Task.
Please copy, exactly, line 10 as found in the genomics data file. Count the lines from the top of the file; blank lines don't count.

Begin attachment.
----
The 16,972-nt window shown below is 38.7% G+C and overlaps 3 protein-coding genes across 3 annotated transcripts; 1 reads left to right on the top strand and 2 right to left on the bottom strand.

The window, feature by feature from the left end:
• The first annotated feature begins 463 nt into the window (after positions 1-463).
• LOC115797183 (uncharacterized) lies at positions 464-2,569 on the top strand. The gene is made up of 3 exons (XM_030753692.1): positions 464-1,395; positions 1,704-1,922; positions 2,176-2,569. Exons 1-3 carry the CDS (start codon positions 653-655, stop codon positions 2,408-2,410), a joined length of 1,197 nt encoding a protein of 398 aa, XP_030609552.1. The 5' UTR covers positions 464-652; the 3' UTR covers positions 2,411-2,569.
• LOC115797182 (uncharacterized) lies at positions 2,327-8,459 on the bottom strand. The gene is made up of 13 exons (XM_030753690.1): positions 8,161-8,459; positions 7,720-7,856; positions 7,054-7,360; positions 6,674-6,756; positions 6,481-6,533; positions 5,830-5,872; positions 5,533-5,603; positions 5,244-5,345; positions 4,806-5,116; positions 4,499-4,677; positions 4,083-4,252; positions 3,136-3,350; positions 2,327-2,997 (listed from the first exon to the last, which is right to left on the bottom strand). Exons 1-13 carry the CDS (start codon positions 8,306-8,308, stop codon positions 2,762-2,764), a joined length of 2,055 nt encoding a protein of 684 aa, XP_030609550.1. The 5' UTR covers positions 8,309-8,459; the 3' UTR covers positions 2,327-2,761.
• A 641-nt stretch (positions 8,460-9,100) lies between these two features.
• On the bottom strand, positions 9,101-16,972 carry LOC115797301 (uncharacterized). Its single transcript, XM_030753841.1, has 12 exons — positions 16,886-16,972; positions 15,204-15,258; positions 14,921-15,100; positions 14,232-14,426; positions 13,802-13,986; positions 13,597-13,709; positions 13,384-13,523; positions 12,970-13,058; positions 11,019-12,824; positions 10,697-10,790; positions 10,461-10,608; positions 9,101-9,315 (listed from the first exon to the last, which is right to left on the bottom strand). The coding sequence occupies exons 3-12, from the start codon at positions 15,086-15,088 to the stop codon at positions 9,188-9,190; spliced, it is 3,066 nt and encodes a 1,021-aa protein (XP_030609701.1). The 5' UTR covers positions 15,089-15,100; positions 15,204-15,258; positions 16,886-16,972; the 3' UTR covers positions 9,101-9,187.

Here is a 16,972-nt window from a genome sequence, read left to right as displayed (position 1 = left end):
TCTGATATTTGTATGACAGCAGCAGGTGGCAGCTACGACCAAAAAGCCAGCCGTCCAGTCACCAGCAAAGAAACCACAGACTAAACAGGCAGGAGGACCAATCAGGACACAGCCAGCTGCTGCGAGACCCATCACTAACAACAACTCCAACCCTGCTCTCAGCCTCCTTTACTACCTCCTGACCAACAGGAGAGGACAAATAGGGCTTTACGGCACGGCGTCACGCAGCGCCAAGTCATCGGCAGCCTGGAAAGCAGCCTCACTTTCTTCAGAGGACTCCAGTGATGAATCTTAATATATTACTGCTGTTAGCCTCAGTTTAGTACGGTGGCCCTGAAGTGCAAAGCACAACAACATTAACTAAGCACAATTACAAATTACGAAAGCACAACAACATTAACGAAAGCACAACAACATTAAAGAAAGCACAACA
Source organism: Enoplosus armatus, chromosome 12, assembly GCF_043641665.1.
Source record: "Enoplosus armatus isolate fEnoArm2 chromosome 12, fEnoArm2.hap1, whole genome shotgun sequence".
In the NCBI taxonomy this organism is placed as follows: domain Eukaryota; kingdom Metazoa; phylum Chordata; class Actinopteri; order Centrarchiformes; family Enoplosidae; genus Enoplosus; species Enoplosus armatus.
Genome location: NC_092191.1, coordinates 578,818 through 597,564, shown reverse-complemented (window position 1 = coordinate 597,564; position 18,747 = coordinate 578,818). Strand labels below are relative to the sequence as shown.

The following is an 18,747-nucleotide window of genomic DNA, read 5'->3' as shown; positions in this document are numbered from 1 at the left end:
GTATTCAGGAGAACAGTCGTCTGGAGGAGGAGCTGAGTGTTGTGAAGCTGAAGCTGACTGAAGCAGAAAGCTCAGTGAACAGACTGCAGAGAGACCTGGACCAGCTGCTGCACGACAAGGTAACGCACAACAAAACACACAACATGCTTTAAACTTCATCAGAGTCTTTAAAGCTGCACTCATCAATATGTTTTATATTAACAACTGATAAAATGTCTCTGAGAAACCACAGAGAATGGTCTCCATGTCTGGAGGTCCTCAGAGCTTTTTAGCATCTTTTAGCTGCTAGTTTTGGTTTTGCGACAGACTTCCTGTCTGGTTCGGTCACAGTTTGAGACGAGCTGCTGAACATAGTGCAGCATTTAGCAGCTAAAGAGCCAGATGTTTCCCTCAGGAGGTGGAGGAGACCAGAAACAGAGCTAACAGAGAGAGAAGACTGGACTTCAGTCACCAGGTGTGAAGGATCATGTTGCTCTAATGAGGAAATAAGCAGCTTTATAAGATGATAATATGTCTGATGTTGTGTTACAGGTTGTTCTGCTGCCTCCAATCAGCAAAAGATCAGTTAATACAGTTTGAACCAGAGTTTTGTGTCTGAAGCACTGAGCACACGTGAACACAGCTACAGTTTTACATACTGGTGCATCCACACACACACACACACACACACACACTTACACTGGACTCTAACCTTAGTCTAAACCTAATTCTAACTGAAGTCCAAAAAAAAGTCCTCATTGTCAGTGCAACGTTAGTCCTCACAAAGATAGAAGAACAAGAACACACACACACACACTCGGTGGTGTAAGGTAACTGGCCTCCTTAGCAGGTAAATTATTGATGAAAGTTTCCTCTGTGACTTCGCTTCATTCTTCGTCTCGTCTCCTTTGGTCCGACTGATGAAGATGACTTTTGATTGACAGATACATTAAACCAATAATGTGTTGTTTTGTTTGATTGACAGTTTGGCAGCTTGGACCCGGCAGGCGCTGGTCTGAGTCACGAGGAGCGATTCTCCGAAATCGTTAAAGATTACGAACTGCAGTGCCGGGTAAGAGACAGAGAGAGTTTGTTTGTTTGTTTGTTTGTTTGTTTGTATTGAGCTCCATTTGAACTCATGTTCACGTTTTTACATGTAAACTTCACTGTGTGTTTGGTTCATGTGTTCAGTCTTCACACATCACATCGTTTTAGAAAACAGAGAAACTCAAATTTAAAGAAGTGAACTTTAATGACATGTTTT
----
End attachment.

Source organism: Enoplosus armatus, chromosome 12, assembly GCF_043641665.1.